Couples can work through difficulties with constructive conversations

by / Comments Off on Couples can work through difficulties with constructive conversations / 220 View / February 29, 2016

Ted just got a nice promotion – but it’s posing a major problem with his wife, Paula. He’s been promoted to vice president and is looking forward to becoming a part of the executive team. Most of those men and women play golf together on a regular basis, and Ted understands the importance of these informal activities. Ted wants to take up golf, and – being the achiever that he is – wants to be good at the game.

But Paula’s critical of his buying a new set of golf clubs and devoting so much time to learning the sport. She feels that there are other priorities for which that time and money should be earmarked, such as going away for a long weekend.

Ted has a hard time seeing how spending the same amount for a first class hotel and an expensive dinner could be equated with his taking up golf – an activity he hopes to enjoy for years to come. Mostly he’s deeply disappointed by his wife’s lack of support.

Paula doesn’t understand the many reasons why this investment of time and money is such a priority to Ted. She has her opinion about what was important, and feels that she had every right to express it. She does have that right, of course, but by exercising it through criticisms of Ted she’s driven a wedge between them. This is a crucial transition time for Ted, who’s feeling somewhat insecure as he’s starting this new phase of his career. In his mind, golf represents a way to fit in with his new peer group.

The rift between Ted and Paula has led to a series of arguments. It’s becoming extremely difficult for them to empathize about what’s important to each of them, and they’re drifting apart. Neither wants to have another heated argument, nor does they want to give up something that they believes are important to their future.

Resentment is building because each side feels that their partner doesn’t understand their needs and is making it impossible for them to be met. This couples is losing faith that they’ll able to meet each other’s needs. Disengagement and despair are taking over.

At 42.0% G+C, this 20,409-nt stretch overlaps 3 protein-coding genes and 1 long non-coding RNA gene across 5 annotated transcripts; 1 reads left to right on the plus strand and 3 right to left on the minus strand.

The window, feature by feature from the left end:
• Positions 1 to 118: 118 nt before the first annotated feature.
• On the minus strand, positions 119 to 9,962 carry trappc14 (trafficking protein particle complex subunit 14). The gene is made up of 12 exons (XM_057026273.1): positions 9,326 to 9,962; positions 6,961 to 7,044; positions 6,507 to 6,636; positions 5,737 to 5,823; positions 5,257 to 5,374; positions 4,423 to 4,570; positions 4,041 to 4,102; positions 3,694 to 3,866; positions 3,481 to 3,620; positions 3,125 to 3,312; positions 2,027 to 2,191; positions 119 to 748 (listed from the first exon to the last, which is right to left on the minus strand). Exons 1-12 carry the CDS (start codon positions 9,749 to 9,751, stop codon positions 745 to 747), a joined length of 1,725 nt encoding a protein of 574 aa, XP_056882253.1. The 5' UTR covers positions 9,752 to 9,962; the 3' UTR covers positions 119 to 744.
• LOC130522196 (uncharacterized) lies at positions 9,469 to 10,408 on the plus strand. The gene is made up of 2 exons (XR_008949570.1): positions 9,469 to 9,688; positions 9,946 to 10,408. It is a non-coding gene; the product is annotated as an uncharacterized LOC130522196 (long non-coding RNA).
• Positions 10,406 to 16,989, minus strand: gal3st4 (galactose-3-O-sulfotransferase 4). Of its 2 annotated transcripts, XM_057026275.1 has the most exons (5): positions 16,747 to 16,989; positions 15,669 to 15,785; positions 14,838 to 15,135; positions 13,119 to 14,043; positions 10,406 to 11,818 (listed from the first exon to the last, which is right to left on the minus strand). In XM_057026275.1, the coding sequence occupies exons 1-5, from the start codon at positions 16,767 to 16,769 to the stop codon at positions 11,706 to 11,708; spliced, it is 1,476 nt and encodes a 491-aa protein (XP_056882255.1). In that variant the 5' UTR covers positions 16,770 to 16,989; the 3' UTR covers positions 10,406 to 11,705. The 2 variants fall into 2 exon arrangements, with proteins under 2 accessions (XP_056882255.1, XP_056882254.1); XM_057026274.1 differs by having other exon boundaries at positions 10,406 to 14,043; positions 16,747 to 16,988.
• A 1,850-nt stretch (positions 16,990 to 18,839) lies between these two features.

As negative emotions predominate, Ted and Paula are driven by their fight, flight, or freeze impulses. But these reactions limit their ability to find a solution that will lead to a mutually satisfying solution. To be happy in their marriage, this couple will need to figure out how to have most of their needs met most of the time. They need to learn how to have an ongoing dialogue in which they’re able to show a true interest in identifying what their partner other wants. It will be impossible for them to find a win-win solution if they continue to focus more on meeting their own needs rather than their spouses.

When discussions deteriorate into arguments, constructive conversation stops. As soon as someone senses that their position is under attack, they become defensive and protect themselves.

People must feel that their partner respects what they’re saying and cares about their interests. Couples must learn to talk to each other about what they each need in order to make the marriage work in a mutually satisfying way.

Constructive conversations involve establishing a win-win goal at the onset. By agreeing to work out a mutually satisfactory solution at the beginning of the discussion, you’ll establish the importance of discovering how to satisfy each other’s needs so that in the end both of you will feel that the solution is fair.

It’s crucial that you remain calm and people retain a soft tone of voice. The only way to stay calm is to believe that you and your spouse will be able to get most of what you each want by the end of the discussion.

If you don’t feel you have a high probability of getting what you want in a conversation, then you’ll start to worry, get angry, or give up. Don’t go there. Instead, work on conjuring up mental pictures of what a win-win solution could look like. For example, Ted and Paula pictured taking turns regarding who gets to do what on the weekends – one weekend doing their own thing and the next spending time together.

Finally, focus on what’s made your partner happy in the past. Ted recalled how happy Paula was when they’d gotten away on some weekend adventures. And Paula reminded herself how great Ted feels when his work life is going well.